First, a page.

High court to hear Agent Orange makers' demand to get settlement funds back

April 04, 1995|By Lyle Denniston | Lyle Denniston,Washington Bureau of The Sun

WASHINGTON -- The U.S. government's 17-year record of defeating all legal claims for damages arising out of chemical warfare waged in Vietnam with the jungle-clearing Agent Orange is now at risk in the Supreme Court.

But it will not be Vietnam veterans or their families who could gain from the case the court agreed yesterday to review. Rather, it would be two companies that made Agent Orange under government contracts during the Vietnam War. Agent Orange was used mainly to defoliate jungle battle areas and to kill food crops destined for enemy troops.

The two companies are demanding that the government reimburse them for the money they had put into a fund for Vietnam veterans and their families -- a $180 million fund created to settle lawsuits that might have led to verdicts running into billions of dollars. They settled rather than run that financial risk, thinking they might lose.

The companies, Hercules Inc. and Wm. T. Thompson Co., also are seeking to be reimbursed for money they paid their lawyers and for other costs incurred while fending off lawsuits by veterans and their relatives.

In 1984, as a lawsuit by veterans and their relatives against the seven makers of Agent Orange was ready to go to trial, the companies agreed to settle. Generally, veterans who could prove total disability, or survivors of veterans who had died, could get up to $3,500 from the fund provided by the companies.

Hercules put up $18.8 million; Thompson's share was $3.1 million. The two companies are seeking reimbursement of those amounts from the government, plus legal costs of about $6 million for Hercules and $3 million for Thompson.

They claim that the government required them to produce Agent Orange according to its specifications, but that the government broke its contracts with them by using their product in a dangerous way in Vietnam, resulting in legal claims by veterans against the companies.

Lower courts rejected those arguments. They said the companies could have defeated the veterans in court, and that their participation in the settlement was thus voluntary, not forced by the government. Lower courts said there was no proof that Agent Orange caused disease or death for anyone who served in Vietnam.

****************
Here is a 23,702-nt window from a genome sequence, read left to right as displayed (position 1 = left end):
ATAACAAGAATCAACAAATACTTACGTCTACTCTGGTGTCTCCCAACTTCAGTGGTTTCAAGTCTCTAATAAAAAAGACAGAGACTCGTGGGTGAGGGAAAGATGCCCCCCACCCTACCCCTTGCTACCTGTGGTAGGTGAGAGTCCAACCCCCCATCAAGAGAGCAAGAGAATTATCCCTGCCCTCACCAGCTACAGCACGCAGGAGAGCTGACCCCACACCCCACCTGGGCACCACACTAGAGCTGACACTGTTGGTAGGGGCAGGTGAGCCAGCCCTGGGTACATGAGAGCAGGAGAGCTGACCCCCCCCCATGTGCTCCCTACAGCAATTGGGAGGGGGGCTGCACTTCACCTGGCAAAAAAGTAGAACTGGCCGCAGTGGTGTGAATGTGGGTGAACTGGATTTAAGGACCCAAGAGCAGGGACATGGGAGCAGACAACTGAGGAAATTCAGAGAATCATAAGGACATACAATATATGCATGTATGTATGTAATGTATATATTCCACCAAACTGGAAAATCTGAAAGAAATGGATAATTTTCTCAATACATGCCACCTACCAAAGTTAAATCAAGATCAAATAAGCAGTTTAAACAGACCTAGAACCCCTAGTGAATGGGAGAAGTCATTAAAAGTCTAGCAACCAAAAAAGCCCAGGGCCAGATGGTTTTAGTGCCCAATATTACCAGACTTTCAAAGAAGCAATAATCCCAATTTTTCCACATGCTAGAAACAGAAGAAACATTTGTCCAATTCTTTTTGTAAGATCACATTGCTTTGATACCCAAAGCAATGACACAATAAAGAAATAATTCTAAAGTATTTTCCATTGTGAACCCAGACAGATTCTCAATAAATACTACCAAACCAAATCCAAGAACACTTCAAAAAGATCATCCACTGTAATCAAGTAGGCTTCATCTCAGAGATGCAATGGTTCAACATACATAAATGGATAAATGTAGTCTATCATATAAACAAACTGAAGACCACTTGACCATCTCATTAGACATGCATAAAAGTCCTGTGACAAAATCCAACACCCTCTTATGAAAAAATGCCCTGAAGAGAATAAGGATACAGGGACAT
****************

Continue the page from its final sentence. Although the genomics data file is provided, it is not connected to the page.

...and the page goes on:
The Justice Department urged the Supreme Court to bypass the companies' appeal, but the justices ignored that advice and agreed to hear it. A decision is expected next year.

Legal disputes over Agent Orange have been in federal and state courts since 1978. Several of those cases had gone to the Supreme Court, only to be turned aside. The government has never been held legally to blame in any of those lawsuits, and the court has never agreed to consider an appeal by veterans.

Veterans or their relatives have won none of the cases. They have failed, for example, to overcome the government's legal immunity to being sued; the veterans had tried to collect damages from the government on the theory that officials ordered Agent Orange to be made, even while knowing that it contained dioxin and that it therefore would kill or maim tens of thousands who served in the U.S. and allied military forces during that war.

The veterans' string of legal defeats since the first lawsuit was filed has helped make the name Agent Orange a symbol of frustration about the nation's reaction to service in Vietnam.

Although some veterans still have cases pending in lower courts, most who served in Vietnam now have two means to get compensation for Agent Orange problems: first, a disability benefit paid by the Department of Veterans Affairs under a 1988 law, and, second, their right to make a claim from the fund set up by the chemical companies to settle veterans' lawsuits.

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